Property functions act like variables for some basic operations like
assignment, but you try and do much more than that, and they start behaving
drastically differently. For instance, what happens if someone takes the
address of a property? Or passes it by reference? As long as that property
is a member variable, it works like a variable, but if it's changed to a
property function, then those operations either have different types and
don't compile with existing code, or the operations don't work at all. Even
basic operations such as ++ don't work with property functions.

I'm sure that there are folks in the D community who favor using public
variables rather than property functions if they're not going to do anything
beyond getting or setting, but you're at serious risk of code breakage if
you do - especially if you're doing it in an API that you're distributing to
other people. For your own personal stuff or stuff that is internal to
whatever project you're doing where you can change all of the code that uses
the property, then it can work to use a public variable and then change the
code later if necessary if and when it becomes a property function. And
since most public variables don't get turned into property functions later,
you probabably will only have to deal with code breakage rarely, and it will
be easy for you to fix the few places where the property was used in a way
that works for a public variable but not for a property function. But if
you're distributing a library with a property that's a public variable, you
can't change all of the code using that property, and changing it to a
property function could easily break other people's code.

So, do what you want for internal stuff, but don't use public member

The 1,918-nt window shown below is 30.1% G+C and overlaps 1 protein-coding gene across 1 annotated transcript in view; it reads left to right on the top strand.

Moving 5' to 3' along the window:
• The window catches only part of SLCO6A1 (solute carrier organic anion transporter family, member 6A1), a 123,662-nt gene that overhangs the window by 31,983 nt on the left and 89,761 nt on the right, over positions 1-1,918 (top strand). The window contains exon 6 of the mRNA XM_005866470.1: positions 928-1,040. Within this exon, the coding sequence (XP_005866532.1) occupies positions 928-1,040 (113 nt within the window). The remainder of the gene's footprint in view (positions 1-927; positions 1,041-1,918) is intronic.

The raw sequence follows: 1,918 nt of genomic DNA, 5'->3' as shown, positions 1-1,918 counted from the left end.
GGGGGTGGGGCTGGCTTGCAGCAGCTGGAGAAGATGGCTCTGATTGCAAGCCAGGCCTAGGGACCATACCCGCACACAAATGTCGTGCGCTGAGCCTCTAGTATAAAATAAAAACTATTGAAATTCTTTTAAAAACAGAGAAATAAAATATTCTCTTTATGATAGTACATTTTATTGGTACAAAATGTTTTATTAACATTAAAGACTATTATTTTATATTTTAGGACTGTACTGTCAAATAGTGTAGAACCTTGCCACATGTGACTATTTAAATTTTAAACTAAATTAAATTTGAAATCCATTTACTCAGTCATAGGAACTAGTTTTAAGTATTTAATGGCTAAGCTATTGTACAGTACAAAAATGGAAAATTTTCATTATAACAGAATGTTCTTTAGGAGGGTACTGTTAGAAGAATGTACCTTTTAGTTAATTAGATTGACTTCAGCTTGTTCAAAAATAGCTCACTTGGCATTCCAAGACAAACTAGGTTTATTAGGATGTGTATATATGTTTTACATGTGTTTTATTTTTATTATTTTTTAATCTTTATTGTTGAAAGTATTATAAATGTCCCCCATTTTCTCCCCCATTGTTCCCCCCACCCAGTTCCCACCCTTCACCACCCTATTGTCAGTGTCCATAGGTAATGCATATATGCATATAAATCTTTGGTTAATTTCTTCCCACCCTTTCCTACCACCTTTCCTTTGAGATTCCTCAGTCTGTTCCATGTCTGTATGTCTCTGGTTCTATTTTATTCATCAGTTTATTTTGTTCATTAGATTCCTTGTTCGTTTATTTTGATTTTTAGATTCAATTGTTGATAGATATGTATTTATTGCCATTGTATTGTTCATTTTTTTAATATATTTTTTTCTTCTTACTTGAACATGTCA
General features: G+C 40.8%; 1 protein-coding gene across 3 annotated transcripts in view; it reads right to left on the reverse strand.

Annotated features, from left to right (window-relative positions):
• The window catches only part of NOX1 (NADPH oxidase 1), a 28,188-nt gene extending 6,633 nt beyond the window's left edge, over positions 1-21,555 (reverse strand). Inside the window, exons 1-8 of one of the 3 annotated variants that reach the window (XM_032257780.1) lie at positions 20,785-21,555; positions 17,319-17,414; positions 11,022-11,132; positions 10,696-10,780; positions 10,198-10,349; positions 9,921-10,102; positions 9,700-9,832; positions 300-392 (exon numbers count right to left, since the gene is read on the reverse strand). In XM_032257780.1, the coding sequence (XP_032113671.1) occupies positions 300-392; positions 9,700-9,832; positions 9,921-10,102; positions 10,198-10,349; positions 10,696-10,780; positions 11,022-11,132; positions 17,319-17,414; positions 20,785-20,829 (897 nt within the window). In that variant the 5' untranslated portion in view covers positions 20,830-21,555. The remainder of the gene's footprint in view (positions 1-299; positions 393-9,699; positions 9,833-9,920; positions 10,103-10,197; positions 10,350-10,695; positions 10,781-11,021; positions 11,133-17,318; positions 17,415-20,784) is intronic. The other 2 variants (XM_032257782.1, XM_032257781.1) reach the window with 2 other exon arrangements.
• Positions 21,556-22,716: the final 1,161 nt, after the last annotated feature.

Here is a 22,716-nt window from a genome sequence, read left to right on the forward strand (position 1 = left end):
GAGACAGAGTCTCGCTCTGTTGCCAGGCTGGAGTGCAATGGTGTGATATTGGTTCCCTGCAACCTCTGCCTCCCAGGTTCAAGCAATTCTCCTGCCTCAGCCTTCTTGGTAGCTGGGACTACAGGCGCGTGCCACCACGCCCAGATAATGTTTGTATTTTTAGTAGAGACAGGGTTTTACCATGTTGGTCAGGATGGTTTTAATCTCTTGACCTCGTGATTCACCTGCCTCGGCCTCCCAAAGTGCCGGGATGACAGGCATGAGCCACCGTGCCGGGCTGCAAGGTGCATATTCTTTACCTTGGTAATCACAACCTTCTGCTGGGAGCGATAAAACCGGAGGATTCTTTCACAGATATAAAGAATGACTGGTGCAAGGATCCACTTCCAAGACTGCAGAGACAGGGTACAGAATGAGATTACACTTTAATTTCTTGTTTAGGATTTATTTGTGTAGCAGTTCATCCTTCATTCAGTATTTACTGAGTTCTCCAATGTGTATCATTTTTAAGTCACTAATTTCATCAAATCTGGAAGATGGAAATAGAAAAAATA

variables in libraries that you're distributing unless it's certain that
they will never be anything but public variables.

- Jonathan M Davis



Re: @property get/set or public varaible?

2016-12-04 Thread ketmar via Digitalmars-d-learn

On Sunday, 4 December 2016 at 15:30:22 UTC, vladdeSV wrote:

Are there any other reasons to use get/setters?


basically, no. as you can omit parentheses in D, converting to 
getter/setter later should be seamless.


the only reason to have getter/setter in your case is a situation 
where you may want to override 'em in child class. so if you are 
using class hierarchy, take some time to think if you will ever 
need such overrides.


Re: @property get/set or public varaible?

2016-12-04 Thread angel via Digitalmars-d-learn

On Sunday, 4 December 2016 at 15:30:22 UTC, vladdeSV wrote:

Hello!

I have a question not directly related to D as it is with 
coding standards.


My issue at hand is if I have one variable for a class, which I 
want to be directly accessible for anything else, should it be

 1. public, or
 2. private, with @property get/setters?

From what I have been told is that variables should be private. 
But if I do not want to make any checks whatsoever when setting 
a variable, I see no benefit to the private approach.


Are there any other reasons to use get/setters?


Make the member variable public, if it serves your purpose.
If (and when) you feel like taking some control over setting and 
getting its value, you will upgrade it to @property 
setter/getter, making the actual member variable private.
For most reasonable use cases the upgrade should pass with no 
problems.

...
If you envision such an upgrade possibility, try to keep away 
from taking your member variable address, and other not 
method-friendly operations, that might hold the upgrade back.